......@@ -509,7 +509,7 @@ Frames and Graphical Displays
* Tool Bars:: Enabling and disabling the tool bar.
* Dialog Boxes:: Controlling use of dialog boxes.
* Tooltips:: Displaying information at the current mouse position.
* Mouse Avoidance:: Moving the mouse pointer out of the way.
* Mouse Avoidance:: Preventing the mouse pointer from obscuring text.
* Non-Window Terminals:: Multiple frames on terminals that show only one.
* Text-Only Mouse:: Using the mouse in text terminals.
......@@ -540,7 +540,7 @@ International Character Set Support
* Charsets:: How Emacs groups its internal character codes.
* Bidirectional Editing:: Support for right-to-left scripts.
Modes
Major and Minor Modes
* Major Modes:: Text mode vs. Lisp mode vs. C mode...
* Minor Modes:: Each minor mode is a feature you can turn on
......@@ -600,7 +600,7 @@ Org Mode
* TeX Print:: Commands for printing part of a file with TeX.
* TeX Misc:: Customization of TeX mode, and related features.
Editing Enriched Text
Enriched Text
* Enriched Mode:: Entering and exiting Enriched mode.
* Hard and Soft Newlines:: There are two different kinds of newlines.
......@@ -783,7 +783,7 @@ Introduction to Version Control
* Version Control Systems:: Supported version control back-end systems.
* VCS Concepts:: Words and concepts related to version control.
* VCS Merging:: How file conflicts are handled.
* VCS Changesets:: Changesets in version control.
* VCS Changesets:: How changes are grouped.
* VCS Repositories:: Where version control repositories are stored.
* Types of Log File:: The VCS log in contrast to the ChangeLog.
......@@ -798,10 +798,10 @@ VC Directory Mode
* VC Directory Buffer:: What the buffer looks like and means.
* VC Directory Commands:: Commands to use in a VC directory buffer.
Multiple Branches of a File
Version Control Branches
* Switching Branches:: How to get to another existing branch.
* VC Pull:: Updating a branch from another branch.
* VC Pull:: Updating the contents of a branch.
* Merging:: Transferring changes between branches.
* Creating Branches:: How to start a new branch.
......@@ -828,12 +828,12 @@ Change Logs
Tags Tables
* Tag Syntax:: Tag syntax for various types of code and text files.
* Create Tags Table:: Creating a tags table with @code{etags}.
* Create Tags Table:: Creating a tags table with @command{etags}.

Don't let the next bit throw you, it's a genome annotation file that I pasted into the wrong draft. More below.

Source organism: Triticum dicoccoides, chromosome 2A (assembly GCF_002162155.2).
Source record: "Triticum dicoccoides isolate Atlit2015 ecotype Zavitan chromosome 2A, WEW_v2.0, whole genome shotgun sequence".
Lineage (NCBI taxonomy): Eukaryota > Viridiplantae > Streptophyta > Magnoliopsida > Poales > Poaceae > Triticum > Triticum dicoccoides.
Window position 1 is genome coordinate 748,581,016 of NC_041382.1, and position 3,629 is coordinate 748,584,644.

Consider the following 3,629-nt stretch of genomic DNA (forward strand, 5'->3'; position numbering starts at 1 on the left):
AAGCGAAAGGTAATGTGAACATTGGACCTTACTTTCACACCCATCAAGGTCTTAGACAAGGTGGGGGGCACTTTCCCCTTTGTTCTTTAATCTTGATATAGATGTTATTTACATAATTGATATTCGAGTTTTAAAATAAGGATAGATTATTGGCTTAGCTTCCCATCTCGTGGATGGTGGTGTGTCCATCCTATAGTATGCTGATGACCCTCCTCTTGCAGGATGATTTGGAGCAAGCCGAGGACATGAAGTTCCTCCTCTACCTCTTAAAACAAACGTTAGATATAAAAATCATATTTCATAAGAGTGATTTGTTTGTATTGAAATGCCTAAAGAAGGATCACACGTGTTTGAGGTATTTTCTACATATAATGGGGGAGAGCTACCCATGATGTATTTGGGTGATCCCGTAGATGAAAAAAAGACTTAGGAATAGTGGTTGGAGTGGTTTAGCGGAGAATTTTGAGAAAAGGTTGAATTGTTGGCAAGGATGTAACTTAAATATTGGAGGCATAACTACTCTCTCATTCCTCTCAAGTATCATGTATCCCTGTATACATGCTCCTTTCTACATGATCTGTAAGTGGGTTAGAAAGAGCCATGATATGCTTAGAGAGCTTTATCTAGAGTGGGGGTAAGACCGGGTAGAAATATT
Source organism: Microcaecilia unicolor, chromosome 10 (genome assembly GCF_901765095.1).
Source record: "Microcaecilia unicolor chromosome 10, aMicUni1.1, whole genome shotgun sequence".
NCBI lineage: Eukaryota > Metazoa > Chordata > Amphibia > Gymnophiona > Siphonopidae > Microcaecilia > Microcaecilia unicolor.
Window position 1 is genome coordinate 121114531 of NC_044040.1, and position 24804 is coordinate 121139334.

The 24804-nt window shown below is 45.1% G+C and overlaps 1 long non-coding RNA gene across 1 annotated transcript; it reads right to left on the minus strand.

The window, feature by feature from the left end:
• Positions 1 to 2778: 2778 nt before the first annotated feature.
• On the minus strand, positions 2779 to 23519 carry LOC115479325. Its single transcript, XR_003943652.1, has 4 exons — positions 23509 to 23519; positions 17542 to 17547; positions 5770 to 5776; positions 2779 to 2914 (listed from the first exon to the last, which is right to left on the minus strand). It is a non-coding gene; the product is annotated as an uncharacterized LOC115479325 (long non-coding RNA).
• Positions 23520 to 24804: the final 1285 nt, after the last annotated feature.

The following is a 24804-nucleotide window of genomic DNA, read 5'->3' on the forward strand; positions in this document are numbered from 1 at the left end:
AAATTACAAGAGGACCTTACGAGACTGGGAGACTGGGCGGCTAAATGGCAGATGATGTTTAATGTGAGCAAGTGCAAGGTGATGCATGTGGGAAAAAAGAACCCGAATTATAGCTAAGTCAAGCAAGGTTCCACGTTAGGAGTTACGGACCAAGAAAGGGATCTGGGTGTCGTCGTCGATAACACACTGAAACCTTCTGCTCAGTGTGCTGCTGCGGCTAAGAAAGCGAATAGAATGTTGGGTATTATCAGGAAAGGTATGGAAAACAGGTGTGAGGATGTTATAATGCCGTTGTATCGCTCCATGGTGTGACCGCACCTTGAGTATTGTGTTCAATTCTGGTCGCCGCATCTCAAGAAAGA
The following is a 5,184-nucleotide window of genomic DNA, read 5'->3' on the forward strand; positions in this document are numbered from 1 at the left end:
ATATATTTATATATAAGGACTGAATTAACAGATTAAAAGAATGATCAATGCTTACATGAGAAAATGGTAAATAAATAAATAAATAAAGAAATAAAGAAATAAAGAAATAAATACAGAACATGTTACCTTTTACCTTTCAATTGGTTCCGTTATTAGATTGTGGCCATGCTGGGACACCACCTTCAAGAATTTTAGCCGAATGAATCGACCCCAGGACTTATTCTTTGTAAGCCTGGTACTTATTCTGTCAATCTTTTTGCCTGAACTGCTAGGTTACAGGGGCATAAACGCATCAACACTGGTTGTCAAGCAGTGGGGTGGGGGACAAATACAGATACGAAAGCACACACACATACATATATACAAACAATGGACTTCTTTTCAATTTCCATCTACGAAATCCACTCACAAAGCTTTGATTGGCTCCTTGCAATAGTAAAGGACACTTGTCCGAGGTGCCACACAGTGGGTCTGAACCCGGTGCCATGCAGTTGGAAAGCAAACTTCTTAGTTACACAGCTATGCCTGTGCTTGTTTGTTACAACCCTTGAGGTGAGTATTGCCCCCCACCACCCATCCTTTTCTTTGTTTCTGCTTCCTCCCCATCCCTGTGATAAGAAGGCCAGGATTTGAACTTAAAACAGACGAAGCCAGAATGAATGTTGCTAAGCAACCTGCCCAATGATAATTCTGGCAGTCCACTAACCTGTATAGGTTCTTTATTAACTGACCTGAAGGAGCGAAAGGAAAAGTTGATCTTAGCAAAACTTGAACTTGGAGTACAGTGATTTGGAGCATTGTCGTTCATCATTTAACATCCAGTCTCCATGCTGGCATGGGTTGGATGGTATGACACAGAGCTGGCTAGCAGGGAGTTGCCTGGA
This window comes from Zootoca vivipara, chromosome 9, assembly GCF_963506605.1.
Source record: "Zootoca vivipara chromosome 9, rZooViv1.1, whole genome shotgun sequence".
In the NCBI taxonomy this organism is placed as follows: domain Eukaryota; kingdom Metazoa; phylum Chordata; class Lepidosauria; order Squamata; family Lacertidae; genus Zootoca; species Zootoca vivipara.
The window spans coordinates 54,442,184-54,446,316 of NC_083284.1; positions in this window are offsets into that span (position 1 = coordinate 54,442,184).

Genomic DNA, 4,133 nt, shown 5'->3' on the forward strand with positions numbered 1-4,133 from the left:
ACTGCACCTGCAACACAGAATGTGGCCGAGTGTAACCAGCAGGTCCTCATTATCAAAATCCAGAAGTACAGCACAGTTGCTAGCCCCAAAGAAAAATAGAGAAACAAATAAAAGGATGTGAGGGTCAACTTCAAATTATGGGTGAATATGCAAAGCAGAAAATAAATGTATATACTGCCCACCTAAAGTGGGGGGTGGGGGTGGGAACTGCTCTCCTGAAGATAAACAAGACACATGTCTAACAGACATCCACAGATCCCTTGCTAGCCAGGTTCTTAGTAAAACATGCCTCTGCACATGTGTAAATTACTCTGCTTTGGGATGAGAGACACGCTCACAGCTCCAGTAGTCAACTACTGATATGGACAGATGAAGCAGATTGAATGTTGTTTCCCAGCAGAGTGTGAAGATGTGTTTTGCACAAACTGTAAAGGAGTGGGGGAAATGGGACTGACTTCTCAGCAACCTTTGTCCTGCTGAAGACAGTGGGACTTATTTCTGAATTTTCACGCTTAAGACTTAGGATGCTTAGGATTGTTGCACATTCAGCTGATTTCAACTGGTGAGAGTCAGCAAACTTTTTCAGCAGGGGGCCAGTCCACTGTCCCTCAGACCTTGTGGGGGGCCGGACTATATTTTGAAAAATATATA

* Etags Regexps:: Create arbitrary tags using regular expressions.
* Select Tags Table:: How to visit a tags table.
* Find Tag:: Commands to find the definition of a specific tag.
* Tags Search:: Using a tags table for searching and replacing.
* List Tags:: Listing and finding tags defined in a file.
* List Tags:: Using tags for completion, and listing them.
@ifnottex
Merging Files with Emerge
......@@ -952,16 +952,9 @@ Customizing the Calendar and Diary
* Sexp Diary Entries:: More flexible diary entries.
@end ifnottex
Document Viewing
* DocView Navigation:: Navigating DocView buffers.
* DocView Searching:: Searching inside documents.
* DocView Slicing:: Specifying which part of a page is displayed.
* DocView Conversion:: Influencing and triggering conversion.
Sending Mail
* Mail Format:: Format of the mail being composed.
* Mail Format:: Format of a mail message.
* Mail Headers:: Details of some standard mail header fields.
* Mail Aliases:: Abbreviating and grouping mail addresses.
* Mail Commands:: Special commands for editing mail being composed.
......@@ -1012,6 +1005,13 @@ Gnus
* Gnus Group Buffer:: A short description of Gnus group commands.
* Gnus Summary Buffer:: A short description of Gnus summary commands.
Document Viewing
* DocView Navigation:: Navigating DocView buffers.
* DocView Searching:: Searching inside documents.
* DocView Slicing:: Specifying which part of a page is displayed.
* DocView Conversion:: Influencing and triggering conversion.
Running Shell Commands from Emacs
* Single Shell:: How to run one shell command and return.
......@@ -1061,10 +1061,10 @@ Customization
* Variables:: Many Emacs commands examine Emacs variables
to decide what to do; by setting variables,
you can control their functioning.
* Key Bindings:: Keymaps say what command each key runs.
* Key Bindings:: The keymaps say what command each key runs.
By changing them, you can "redefine" keys.
* Init File:: How to write common customizations in the
@file{.emacs} file.
initialization file.
Easy Customization Interface
......@@ -1098,7 +1098,7 @@ Customizing Key Bindings
* Local Keymaps:: Major and minor modes have their own keymaps.
* Minibuffer Maps:: The minibuffer uses its own local keymaps.
* Rebinding:: How to redefine one key's meaning conveniently.
* Init Rebinding:: Rebinding keys with your init file, @file{.emacs}.
* Init Rebinding:: Rebinding keys with your initialization file.
* Modifier Keys:: Using modifier keys in key bindings.
* Function Keys:: Rebinding terminal function keys.
* Named ASCII Chars:: Distinguishing @key{TAB} from @kbd{C-i}, and so on.
......@@ -1107,7 +1107,7 @@ Customizing Key Bindings
before it can be executed. This is done to protect
beginners from surprises.
The Init File, @file{~/.emacs}
The Emacs Initialization File
* Init Syntax:: Syntax of constants in Emacs Lisp.
* Init Examples:: How to do some things with an init file.
......@@ -1167,7 +1167,7 @@ GTK resources
* GTK Resource Basics:: Basic usage of GTK+ resources.
* GTK Widget Names:: How GTK+ widgets are named.
* GTK Names in Emacs:: GTK+ widgets used by Emacs.